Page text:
Pittacus was a pre-Socratic Greek philosopher who lived about 600 B.C. Diogenes Laertius gives this introduction to his life:
Pittacus was the son of Hyrrhadius and a native of Mitylene. Duris calls his father a Thracian. Aided by the brothers of Alcaeus he overthrew Melanchrus, tyrant of Lesbos; and in the war between Mitylene and Athens for the territory of Achileis he himself had the chief command on the one side, and Phrynon, who had won an Olympic victory in the pancratium, commanded the Athenians. Pittacus agreed to meet him in single combat; with a net which he concealed beneath his shield he entangled Phrynon, killed him, and recovered the territory. Subsequently, as Apollodorus states in his Chronology, Athens and Mitylene referred their claims to arbitration. Periander heard the appeal and gave judgement in favour of Athens.
Diogenes Laertius, Lives of Eminent Philosophers, ed. R. D. Hicks (Kansas City Missouri: Harvard University Press, November 1, 2005), 75–77. Below is a translation of Pittacus’ sayings.
Now, the laws which he instituted:
If someone committed a crime while drunk, the punishment would be double. This was to discourage their drunkenness, because there was a great deal of wine on the island.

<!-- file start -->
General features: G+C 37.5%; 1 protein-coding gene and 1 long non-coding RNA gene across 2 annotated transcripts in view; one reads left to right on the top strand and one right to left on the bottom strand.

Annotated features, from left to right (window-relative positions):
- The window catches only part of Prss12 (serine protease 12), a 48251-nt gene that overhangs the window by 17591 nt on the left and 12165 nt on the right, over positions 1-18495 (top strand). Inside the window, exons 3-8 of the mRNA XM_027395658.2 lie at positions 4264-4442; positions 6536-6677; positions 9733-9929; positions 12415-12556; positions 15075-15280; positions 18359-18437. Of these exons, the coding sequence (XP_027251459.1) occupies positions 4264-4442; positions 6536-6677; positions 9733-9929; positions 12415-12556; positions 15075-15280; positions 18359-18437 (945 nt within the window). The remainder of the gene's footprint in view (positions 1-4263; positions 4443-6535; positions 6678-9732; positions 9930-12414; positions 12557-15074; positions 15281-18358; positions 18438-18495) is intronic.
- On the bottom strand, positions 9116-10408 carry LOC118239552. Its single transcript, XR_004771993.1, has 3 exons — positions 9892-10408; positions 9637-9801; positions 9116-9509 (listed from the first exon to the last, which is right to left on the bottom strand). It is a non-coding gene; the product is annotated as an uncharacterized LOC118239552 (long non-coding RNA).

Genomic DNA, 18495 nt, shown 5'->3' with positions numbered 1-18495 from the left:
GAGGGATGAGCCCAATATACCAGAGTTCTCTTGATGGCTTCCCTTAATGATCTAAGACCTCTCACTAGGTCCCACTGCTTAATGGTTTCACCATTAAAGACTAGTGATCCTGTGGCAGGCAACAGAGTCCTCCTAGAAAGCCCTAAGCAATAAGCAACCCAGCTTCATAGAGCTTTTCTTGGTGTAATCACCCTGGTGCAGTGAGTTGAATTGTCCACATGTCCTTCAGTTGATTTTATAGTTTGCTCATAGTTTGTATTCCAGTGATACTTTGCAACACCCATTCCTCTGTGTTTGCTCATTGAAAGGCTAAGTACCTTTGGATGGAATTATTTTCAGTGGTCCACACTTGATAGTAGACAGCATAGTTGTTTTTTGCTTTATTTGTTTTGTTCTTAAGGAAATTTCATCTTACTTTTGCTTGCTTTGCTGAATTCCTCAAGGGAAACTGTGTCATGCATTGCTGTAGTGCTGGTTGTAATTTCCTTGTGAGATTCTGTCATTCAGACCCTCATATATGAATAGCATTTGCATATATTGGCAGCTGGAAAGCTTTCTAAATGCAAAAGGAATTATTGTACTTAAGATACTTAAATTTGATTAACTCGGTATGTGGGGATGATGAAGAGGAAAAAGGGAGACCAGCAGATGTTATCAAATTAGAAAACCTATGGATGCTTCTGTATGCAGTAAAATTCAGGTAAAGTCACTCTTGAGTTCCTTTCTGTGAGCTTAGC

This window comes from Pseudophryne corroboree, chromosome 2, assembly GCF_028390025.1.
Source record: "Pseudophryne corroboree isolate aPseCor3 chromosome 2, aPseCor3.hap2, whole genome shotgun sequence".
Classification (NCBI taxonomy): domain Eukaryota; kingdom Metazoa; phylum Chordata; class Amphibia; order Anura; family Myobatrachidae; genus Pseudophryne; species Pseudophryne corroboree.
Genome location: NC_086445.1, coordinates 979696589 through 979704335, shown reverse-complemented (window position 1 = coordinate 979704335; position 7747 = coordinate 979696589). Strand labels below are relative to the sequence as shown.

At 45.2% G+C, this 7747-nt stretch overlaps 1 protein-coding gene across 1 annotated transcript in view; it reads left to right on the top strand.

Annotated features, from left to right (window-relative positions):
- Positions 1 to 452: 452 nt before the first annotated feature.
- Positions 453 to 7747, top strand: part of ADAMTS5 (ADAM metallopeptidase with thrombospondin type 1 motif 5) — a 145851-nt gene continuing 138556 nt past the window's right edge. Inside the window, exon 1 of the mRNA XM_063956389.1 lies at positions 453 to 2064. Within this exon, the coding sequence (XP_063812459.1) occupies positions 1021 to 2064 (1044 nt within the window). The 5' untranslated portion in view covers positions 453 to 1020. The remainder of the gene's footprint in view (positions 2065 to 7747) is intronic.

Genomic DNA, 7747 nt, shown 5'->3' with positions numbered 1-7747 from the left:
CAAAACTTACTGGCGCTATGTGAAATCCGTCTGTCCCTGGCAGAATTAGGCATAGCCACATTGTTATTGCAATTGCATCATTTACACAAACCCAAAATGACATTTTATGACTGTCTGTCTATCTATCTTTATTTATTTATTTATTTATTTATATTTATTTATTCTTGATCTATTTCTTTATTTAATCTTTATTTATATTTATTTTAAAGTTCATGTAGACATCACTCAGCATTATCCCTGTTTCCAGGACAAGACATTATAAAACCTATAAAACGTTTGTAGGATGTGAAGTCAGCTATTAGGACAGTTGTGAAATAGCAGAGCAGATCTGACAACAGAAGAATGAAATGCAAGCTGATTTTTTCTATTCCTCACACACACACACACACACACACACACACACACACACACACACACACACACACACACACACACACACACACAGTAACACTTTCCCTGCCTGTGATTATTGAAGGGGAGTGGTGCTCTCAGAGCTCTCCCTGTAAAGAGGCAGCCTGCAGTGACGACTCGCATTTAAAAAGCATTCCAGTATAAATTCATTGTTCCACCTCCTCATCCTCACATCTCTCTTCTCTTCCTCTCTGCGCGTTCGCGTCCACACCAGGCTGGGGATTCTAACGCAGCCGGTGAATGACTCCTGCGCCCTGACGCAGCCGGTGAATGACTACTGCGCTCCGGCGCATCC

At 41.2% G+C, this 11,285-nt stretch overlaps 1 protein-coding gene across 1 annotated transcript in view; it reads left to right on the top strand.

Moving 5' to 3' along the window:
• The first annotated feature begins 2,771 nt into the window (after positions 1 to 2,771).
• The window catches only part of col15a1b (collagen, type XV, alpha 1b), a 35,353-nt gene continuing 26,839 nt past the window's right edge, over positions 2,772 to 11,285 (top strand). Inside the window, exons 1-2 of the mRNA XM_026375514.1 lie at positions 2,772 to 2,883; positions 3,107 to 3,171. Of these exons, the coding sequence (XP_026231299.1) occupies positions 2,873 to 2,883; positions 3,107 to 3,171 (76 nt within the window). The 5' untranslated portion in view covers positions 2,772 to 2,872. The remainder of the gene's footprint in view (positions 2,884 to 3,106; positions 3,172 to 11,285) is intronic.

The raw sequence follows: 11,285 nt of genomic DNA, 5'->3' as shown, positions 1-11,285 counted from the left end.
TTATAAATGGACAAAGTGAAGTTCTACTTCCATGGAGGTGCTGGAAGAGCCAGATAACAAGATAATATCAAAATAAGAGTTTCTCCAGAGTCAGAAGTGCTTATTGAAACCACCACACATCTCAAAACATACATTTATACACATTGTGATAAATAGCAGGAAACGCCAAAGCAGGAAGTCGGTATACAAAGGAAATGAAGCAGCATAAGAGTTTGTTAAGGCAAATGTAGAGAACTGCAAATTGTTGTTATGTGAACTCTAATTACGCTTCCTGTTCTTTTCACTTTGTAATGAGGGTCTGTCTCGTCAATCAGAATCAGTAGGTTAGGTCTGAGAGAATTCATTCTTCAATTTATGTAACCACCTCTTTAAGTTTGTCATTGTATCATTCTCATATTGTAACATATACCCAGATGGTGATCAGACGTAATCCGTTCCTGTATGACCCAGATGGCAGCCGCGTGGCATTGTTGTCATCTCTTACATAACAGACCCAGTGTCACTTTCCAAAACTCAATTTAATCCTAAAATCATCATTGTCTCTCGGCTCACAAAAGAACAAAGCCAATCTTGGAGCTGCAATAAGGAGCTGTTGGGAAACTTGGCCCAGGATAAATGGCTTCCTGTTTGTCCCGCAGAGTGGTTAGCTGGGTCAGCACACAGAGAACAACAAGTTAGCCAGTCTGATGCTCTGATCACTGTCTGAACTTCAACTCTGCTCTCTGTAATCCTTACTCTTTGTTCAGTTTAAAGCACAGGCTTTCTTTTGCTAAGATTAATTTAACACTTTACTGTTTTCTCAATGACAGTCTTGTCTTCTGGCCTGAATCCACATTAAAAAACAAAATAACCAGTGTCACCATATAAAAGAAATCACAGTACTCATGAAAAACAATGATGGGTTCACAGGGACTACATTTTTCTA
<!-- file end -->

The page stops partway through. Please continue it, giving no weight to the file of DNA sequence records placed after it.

He once said, “It is difficult to be noble.” Simonides remembers the saying like this: “Pittacus said, ‘To be a truly good is difficult.'”
Plato quotes him in Protagoras, “The gods don’t battle Necessity.”
“Rule proves a man.”
When asked, “What is best?” He said, “Do whatever is before you well.”
And when asked by Croesus, “What rule is best”, he said, “the intricate cudgel” — by which he meant, “the law.”
He said, “Win victories without blood.”
When the Phocaean said it was necessary to find a diligent man; he said, “If you look too hard, you won’t find him.”
To those who asked him, “For what are you thankful?” He said, “Time.”
“What is unknown?” “Whatever is coming.”
“Unfaithful?” “The sea.”
He said, that thoughtful men should think ahead — before trouble comes — how to avoid it. And that brave men — when trouble does arise — should deal with it.
Don’t say what you’re planning to do: if it doesn’t happen, you’ll be laughed at.
Don’t mock misfortune: revere Nemesis.
Return that entrusted.
Hold truth, trust, ability, cleverness, friendliness, carefulness.
His is the apophthegm, “Know the time”.
Greek Text and Translation Notes: